Associations & Interactions

There are no interactions listed for Myrica nagi. Do you know of an interaction that should be listed here? edit this page to add it.

Polycultures & Guilds

There are no polycultures listed which include Myrica nagi.

Descendants

Cultivars

Varieties

None listed.

Subspecies

None listed.

Full Data

This table shows all the data stored for this plant.

Taxonomy
Binomial name
Myrica nagi
Genus
Myrica
Family
Myricaceae
Imported References
Edible uses
Medicinal uses
Material uses & Functions
Botanic
Propagation
Cultivation
Environment
Cultivation
Uses
Edible uses
None listed.
Material uses
None listed.
Medicinal uses
None listed.
Functions & Nature
Functions
Provides forage for
Provides shelter for
Environment
Hardiness Zone
?
Heat Zone
?
Water
moderate
Sun
full sun
Shade
light shade
Soil PH
Soil Texture
Soil Water Retention
Environmental Tolerances
  • Strong wind
Ecosystems
Native Climate Zones
None listed.
Adapted Climate Zones
None listed.
Native Geographical Range
None listed.
Native Environment
None listed.
Ecosystem Niche
None listed.
Root Zone Tendancy
None listed.
Life
Deciduous or Evergreen
Herbaceous or Woody
Life Cycle
Growth Rate
?
Mature Size
Fertility
Pollinators
Flower Colour
?
Flower Type











References

  1. ? Foster. S. & Duke. J. A. A Field Guide to Medicinal Plants. Eastern and Central N. America. Houghton Mifflin Co. ISBN 0395467225 (1990-00-00)
  2. ? 2.02.1 Hedrick. U. P. Sturtevant's Edible Plants of the World. Dover Publications ISBN 0-486-20459-6 (1972-00-00)
  3. ? 3.03.1 Low. T. Wild Food Plants of Australia. Angus and Robertson. ISBN 0-207-14383-8 (1989-00-00)
  4. ? 4.04.14.24.34.44.54.64.74.84.9 Parmar. C. and Kaushal. M.K. Wild Fruits of the Sub-Himalayan Region. Kalyani Publishers. New Delhi. (1982-00-00)
  5. ? 5.05.15.25.3 Weiner. M. A. Earth Medicine, Earth Food. Ballantine Books ISBN 0-449-90589-6 (1980-00-00)
  6. ? 6.06.16.26.36.4 Gamble. J. S. A Manual of Indian Timbers. Bishen Singh Mahendra Pal Singh (1972-00-00)
  7. ? 7.007.017.027.037.047.057.067.077.087.097.107.11 Manandhar. N. P. Plants and People of Nepal Timber Press. Oregon. ISBN 0-88192-527-6 (2002-00-00)
  8. ? 8.08.18.28.38.4 Gupta. B. L. Forest Flora of Chakrata, Dehra Dun and Saharanpur. Forest Research Institute Press (1945-00-00)
  9. ? 9.09.19.29.3 Chopra. R. N., Nayar. S. L. and Chopra. I. C. Glossary of Indian Medicinal Plants (Including the Supplement). Council of Scientific and Industrial Research, New Delhi. (1986-00-00)
  10. ? 10.010.1 Sheat. W. G. Propagation of Trees, Shrubs and Conifers. MacMillan and Co (1948-00-00)
  11. ? 11.011.111.211.3 Huxley. A. The New RHS Dictionary of Gardening. 1992. MacMillan Press ISBN 0-333-47494-5 (1992-00-00)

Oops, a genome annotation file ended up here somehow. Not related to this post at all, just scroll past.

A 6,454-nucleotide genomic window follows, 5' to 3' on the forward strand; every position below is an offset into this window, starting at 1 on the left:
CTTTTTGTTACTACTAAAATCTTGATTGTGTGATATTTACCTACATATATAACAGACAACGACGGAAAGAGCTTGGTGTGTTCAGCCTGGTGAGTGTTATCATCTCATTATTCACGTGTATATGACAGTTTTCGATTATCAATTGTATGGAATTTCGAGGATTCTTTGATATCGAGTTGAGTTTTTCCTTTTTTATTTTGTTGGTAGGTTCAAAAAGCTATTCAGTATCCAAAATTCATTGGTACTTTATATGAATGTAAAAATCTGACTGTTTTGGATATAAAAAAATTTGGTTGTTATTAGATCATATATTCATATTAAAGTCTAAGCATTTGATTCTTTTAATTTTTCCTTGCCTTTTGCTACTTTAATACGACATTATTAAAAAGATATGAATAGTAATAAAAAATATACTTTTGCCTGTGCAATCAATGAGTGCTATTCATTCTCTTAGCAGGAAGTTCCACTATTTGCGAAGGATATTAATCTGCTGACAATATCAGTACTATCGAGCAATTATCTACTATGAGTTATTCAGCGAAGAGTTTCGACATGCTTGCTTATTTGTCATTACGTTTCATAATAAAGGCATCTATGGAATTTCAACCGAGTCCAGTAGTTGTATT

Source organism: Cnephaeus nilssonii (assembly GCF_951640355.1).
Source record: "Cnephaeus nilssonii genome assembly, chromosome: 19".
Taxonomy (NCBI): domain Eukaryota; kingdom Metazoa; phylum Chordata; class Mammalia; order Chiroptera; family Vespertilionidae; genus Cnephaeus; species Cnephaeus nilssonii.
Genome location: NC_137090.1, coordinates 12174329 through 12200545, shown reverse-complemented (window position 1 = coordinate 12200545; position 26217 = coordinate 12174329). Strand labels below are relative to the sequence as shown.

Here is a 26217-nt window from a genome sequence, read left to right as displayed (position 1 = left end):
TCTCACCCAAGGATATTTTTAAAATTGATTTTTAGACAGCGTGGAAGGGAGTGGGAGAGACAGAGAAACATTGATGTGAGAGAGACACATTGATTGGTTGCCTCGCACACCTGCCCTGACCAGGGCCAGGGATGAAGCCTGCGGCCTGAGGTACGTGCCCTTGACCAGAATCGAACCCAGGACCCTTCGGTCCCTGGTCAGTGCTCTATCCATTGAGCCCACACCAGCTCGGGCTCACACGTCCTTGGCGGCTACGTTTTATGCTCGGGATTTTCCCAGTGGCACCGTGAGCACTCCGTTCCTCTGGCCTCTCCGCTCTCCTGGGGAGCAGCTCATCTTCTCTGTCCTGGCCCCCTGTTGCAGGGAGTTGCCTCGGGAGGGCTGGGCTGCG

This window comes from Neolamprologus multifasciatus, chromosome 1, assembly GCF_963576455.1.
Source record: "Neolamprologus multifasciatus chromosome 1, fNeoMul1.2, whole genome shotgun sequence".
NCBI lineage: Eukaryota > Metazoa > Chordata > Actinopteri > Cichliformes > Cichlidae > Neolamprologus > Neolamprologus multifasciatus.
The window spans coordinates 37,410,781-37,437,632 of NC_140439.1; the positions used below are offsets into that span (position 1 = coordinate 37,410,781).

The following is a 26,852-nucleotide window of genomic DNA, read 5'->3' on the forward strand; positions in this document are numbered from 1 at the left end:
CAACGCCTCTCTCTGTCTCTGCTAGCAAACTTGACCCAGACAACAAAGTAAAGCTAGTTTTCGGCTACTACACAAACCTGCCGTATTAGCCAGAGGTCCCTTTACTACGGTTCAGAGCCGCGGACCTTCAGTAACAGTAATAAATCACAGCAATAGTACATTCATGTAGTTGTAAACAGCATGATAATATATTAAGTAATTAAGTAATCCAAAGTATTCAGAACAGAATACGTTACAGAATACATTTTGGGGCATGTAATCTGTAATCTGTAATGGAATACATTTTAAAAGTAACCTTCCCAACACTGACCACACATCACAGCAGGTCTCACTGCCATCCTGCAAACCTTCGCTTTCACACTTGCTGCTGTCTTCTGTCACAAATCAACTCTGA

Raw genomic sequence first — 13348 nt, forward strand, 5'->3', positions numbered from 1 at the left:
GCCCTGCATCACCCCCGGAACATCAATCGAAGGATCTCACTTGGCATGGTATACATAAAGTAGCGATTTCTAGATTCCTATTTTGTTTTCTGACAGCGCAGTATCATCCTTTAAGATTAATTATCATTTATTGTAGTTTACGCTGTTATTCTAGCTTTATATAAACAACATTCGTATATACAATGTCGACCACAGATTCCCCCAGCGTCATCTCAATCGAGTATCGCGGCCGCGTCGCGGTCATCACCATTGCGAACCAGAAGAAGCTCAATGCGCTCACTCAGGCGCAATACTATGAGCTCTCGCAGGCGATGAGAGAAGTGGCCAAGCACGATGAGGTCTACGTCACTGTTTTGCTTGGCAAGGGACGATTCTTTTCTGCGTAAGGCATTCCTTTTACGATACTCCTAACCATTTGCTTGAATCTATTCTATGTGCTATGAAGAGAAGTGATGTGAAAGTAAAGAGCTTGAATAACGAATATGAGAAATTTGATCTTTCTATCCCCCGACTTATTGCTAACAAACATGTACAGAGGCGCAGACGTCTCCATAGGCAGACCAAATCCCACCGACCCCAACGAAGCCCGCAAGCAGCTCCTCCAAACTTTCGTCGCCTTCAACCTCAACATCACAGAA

12. ? F. Chittendon. RHS Dictionary of Plants plus Supplement. 1956 Oxford University Press (1951-00-00)
  13. ? [Flora of China] (1994-00-00)


Facts about "Myrica nagi"RDF feed
Article is incompleteYes +
Article requires citationsNo +
Article requires cleanupYes +
Belongs to familyMyricaceae +
Belongs to genusMyrica +
Functions asNitrogen fixer +
Has binomial nameMyrica nagi +
Has common nameBox Myrtle +
Has drought toleranceIntolerant +
Has edible partFruit +
Has edible useUnknown use +
Has environmental toleranceHigh wind +
Has fertility typeSelf sterile + and Wind +
Has flowers of typeDioecious +
Has lifecycle typePerennial +
Has material partUnknown part +
Has material useDye +, Tannin +, Wax + and Wood +
Has mature height12 +
Has medicinal partUnknown part +
Has medicinal useAntirheumatic +, Antiseptic +, Aromatic +, Astringent +, Carminative +, Febrifuge +, Ophthalmic +, Rubefacient +, Stimulant + and Anthelmintic +
Has search namemyrica nagi + and box myrtle +
Has shade toleranceLight shade +
Has soil ph preferenceAcid + and Neutral +
Has soil texture preferenceSandy +, Loamy + and Clay +
Has soil water retention preferenceWell drained +
Has sun preferenceFull sun +
Has taxonomic rankSpecies +
Has taxonomy nameMyrica nagi +
Has water requirementsmoderate +
Is deciduous or evergreenEvergreen +
Is herbaceous or woodyWoody +
Is taxonomy typeSpecies +
PFAF cultivation notes migratedNo +
PFAF edible use notes migratedNo +
PFAF material use notes migratedNo +
PFAF medicinal use notes migratedNo +
PFAF propagation notes migratedNo +
PFAF toxicity notes migratedNo +
Tolerates nutritionally poor soilNo +
Tolerates windYes +
Uses mature size measurement unitMeters +
Has subobjectThis property is a special property in this wiki.Myrica nagi +, Myrica nagi +, Myrica nagi +, Myrica nagi +, Myrica nagi +, Myrica nagi +, Myrica nagi +, Myrica nagi +, Myrica nagi +, Myrica nagi +, Myrica nagi +, Myrica nagi +, Myrica nagi +, Myrica nagi + and Myrica nagi +